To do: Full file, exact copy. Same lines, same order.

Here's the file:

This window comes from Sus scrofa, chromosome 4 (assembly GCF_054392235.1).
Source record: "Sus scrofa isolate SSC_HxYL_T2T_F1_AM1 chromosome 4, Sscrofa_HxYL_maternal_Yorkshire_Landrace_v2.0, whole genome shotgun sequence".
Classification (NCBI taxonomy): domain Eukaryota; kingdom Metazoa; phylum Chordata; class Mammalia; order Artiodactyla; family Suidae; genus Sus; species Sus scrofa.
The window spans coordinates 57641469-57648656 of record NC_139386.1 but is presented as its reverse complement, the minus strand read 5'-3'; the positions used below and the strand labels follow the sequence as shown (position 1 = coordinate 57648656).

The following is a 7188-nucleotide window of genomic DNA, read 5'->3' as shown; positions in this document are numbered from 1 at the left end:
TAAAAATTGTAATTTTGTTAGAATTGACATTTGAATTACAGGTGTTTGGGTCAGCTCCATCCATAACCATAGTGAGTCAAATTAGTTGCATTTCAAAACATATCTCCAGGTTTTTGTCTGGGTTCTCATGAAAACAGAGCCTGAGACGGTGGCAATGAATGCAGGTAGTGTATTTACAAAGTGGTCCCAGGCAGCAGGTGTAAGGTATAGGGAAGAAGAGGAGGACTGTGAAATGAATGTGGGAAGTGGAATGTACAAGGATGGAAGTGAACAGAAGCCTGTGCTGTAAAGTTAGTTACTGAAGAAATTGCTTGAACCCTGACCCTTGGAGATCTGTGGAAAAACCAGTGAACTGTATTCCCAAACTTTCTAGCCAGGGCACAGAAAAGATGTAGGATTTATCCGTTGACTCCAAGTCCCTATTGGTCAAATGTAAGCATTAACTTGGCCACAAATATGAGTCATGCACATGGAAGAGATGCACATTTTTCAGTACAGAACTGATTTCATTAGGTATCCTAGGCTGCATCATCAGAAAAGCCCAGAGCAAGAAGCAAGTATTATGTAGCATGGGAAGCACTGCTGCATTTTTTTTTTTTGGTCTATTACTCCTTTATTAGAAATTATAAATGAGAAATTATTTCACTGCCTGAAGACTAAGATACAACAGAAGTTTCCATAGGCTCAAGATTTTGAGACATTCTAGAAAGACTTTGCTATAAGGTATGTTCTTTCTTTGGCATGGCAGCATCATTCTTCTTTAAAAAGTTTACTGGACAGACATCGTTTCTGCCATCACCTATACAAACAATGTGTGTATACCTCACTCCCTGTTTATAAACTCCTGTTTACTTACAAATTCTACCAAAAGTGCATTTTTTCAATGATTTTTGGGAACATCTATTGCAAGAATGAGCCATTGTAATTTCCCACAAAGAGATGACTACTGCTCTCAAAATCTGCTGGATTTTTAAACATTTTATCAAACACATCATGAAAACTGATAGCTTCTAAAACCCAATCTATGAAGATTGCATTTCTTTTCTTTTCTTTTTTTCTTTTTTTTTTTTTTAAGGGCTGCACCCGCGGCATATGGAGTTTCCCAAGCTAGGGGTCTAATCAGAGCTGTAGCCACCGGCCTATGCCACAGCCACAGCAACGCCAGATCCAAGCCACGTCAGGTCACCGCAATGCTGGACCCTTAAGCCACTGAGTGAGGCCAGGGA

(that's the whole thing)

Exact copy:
This window comes from Sus scrofa, chromosome 4 (assembly GCF_054392235.1).
Source record: "Sus scrofa isolate SSC_HxYL_T2T_F1_AM1 chromosome 4, Sscrofa_HxYL_maternal_Yorkshire_Landrace_v2.0, whole genome shotgun sequence".
Classification (NCBI taxonomy): domain Eukaryota; kingdom Metazoa; phylum Chordata; class Mammalia; order Artiodactyla; family Suidae; genus Sus; species Sus scrofa.
The window spans coordinates 57641469-57648656 of record NC_139386.1 but is presented as its reverse complement, the minus strand read 5'-3'; the positions used below and the strand labels follow the sequence as shown (position 1 = coordinate 57648656).

The following is a 7188-nucleotide window of genomic DNA, read 5'->3' as shown; positions in this document are numbered from 1 at the left end:
TAAAAATTGTAATTTTGTTAGAATTGACATTTGAATTACAGGTGTTTGGGTCAGCTCCATCCATAACCATAGTGAGTCAAATTAGTTGCATTTCAAAACATATCTCCAGGTTTTTGTCTGGGTTCTCATGAAAACAGAGCCTGAGACGGTGGCAATGAATGCAGGTAGTGTATTTACAAAGTGGTCCCAGGCAGCAGGTGTAAGGTATAGGGAAGAAGAGGAGGACTGTGAAATGAATGTGGGAAGTGGAATGTACAAGGATGGAAGTGAACAGAAGCCTGTGCTGTAAAGTTAGTTACTGAAGAAATTGCTTGAACCCTGACCCTTGGAGATCTGTGGAAAAACCAGTGAACTGTATTCCCAAACTTTCTAGCCAGGGCACAGAAAAGATGTAGGATTTATCCGTTGACTCCAAGTCCCTATTGGTCAAATGTAAGCATTAACTTGGCCACAAATATGAGTCATGCACATGGAAGAGATGCACATTTTTCAGTACAGAACTGATTTCATTAGGTATCCTAGGCTGCATCATCAGAAAAGCCCAGAGCAAGAAGCAAGTATTATGTAGCATGGGAAGCACTGCTGCATTTTTTTTTTTTGGTCTATTACTCCTTTATTAGAAATTATAAATGAGAAATTATTTCACTGCCTGAAGACTAAGATACAACAGAAGTTTCCATAGGCTCAAGATTTTGAGACATTCTAGAAAGACTTTGCTATAAGGTATGTTCTTTCTTTGGCATGGCAGCATCATTCTTCTTTAAAAAGTTTACTGGACAGACATCGTTTCTGCCATCACCTATACAAACAATGTGTGTATACCTCACTCCCTGTTTATAAACTCCTGTTTACTTACAAATTCTACCAAAAGTGCATTTTTTCAATGATTTTTGGGAACATCTATTGCAAGAATGAGCCATTGTAATTTCCCACAAAGAGATGACTACTGCTCTCAAAATCTGCTGGATTTTTAAACATTTTATCAAACACATCATGAAAACTGATAGCTTCTAAAACCCAATCTATGAAGATTGCATTTCTTTTCTTTTCTTTTTTTCTTTTTTTTTTTTTTAAGGGCTGCACCCGCGGCATATGGAGTTTCCCAAGCTAGGGGTCTAATCAGAGCTGTAGCCACCGGCCTATGCCACAGCCACAGCAACGCCAGATCCAAGCCACGTCAGGTCACCGCAATGCTGGACCCTTAAGCCACTGAGTGAGGCCAGGGA